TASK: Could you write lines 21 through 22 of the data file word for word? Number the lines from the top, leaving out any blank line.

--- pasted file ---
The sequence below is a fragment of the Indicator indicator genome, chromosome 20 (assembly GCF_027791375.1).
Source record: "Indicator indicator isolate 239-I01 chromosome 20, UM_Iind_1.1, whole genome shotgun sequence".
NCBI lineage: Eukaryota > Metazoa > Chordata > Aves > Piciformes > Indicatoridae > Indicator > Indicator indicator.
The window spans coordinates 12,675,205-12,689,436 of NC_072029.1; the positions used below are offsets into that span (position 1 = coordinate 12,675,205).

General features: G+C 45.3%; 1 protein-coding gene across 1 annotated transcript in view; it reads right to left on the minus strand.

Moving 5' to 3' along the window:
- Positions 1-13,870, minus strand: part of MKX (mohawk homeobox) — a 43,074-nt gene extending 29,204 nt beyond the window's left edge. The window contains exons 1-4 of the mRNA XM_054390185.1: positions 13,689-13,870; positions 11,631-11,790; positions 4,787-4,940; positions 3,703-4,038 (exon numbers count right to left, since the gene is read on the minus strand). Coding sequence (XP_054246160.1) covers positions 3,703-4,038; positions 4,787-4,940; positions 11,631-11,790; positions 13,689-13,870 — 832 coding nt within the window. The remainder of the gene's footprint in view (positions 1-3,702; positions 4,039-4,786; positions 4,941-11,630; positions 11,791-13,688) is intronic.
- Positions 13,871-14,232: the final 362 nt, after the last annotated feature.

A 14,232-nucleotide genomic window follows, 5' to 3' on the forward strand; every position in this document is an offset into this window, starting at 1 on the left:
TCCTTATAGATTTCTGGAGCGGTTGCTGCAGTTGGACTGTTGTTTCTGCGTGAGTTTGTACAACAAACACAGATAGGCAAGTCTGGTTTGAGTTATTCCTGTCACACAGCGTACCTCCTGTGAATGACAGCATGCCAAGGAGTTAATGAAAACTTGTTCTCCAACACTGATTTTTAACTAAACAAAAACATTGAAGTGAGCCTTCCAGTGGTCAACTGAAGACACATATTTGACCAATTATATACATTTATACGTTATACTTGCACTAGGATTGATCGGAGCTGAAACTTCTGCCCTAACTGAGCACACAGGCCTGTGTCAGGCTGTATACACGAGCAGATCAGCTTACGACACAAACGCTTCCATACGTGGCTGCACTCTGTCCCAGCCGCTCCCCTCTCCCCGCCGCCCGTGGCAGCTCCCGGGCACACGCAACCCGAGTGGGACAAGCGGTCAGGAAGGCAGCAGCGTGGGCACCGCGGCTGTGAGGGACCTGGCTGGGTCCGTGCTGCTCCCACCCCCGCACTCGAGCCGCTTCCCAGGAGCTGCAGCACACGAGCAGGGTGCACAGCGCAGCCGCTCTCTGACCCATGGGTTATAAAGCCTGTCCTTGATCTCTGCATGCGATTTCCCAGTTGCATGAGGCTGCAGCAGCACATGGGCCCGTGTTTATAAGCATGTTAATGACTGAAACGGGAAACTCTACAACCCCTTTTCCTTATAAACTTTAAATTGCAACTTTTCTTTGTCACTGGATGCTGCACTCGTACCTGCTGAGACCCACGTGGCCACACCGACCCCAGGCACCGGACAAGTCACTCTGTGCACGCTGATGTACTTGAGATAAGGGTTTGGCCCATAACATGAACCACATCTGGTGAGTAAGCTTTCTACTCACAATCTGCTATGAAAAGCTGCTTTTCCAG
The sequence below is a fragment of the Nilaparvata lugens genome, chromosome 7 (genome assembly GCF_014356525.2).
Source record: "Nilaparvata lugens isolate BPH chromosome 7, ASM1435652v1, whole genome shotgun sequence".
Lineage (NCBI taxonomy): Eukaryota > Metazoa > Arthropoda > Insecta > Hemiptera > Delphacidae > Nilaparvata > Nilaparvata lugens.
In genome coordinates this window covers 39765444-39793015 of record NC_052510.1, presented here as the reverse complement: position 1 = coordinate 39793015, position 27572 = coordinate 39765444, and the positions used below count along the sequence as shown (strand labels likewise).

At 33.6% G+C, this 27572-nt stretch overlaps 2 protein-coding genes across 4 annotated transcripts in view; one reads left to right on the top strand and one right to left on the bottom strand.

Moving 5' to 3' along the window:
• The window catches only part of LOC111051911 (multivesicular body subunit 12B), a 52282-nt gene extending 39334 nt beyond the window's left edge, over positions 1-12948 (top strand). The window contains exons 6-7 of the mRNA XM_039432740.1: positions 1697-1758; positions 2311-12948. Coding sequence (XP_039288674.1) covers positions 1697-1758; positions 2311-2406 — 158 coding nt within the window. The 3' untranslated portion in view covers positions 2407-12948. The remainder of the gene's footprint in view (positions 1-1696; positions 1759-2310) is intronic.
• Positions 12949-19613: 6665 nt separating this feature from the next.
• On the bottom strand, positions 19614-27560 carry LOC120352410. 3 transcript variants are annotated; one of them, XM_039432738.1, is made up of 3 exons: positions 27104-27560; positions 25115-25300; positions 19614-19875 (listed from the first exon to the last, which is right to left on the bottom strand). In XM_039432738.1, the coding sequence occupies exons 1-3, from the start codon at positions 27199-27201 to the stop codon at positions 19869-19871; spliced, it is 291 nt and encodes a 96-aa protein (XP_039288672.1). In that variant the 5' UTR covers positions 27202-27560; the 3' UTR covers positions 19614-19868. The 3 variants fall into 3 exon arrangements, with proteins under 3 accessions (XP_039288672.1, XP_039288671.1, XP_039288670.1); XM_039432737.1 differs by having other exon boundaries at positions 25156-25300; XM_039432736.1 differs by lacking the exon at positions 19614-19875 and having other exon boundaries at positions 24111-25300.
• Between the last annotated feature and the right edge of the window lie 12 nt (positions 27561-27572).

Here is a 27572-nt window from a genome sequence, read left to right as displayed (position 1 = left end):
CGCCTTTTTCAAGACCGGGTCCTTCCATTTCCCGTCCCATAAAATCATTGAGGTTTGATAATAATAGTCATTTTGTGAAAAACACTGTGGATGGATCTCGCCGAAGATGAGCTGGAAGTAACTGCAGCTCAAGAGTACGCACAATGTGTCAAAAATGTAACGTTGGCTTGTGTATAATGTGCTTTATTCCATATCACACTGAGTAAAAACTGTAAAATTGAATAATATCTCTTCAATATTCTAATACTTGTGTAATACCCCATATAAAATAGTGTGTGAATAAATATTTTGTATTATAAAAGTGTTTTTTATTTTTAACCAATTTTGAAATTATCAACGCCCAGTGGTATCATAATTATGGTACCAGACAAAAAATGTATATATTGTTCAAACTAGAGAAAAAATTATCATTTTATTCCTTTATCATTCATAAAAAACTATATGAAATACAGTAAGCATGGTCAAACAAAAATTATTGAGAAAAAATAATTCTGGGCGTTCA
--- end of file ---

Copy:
Here is a 27572-nt window from a genome sequence, read left to right as displayed (position 1 = left end):
CGCCTTTTTCAAGACCGGGTCCTTCCATTTCCCGTCCCATAAAATCATTGAGGTTTGATAATAATAGTCATTTTGTGAAAAACACTGTGGATGGATCTCGCCGAAGATGAGCTGGAAGTAACTGCAGCTCAAGAGTACGCACAATGTGTCAAAAATGTAACGTTGGCTTGTGTATAATGTGCTTTATTCCATATCACACTGAGTAAAAACTGTAAAATTGAATAATATCTCTTCAATATTCTAATACTTGTGTAATACCCCATATAAAATAGTGTGTGAATAAATATTTTGTATTATAAAAGTGTTTTTTATTTTTAACCAATTTTGAAATTATCAACGCCCAGTGGTATCATAATTATGGTACCAGACAAAAAATGTATATATTGTTCAAACTAGAGAAAAAATTATCATTTTATTCCTTTATCATTCATAAAAAACTATATGAAATACAGTAAGCATGGTCAAACAAAAATTATTGAGAAAAAATAATTCTGGGCGTTCA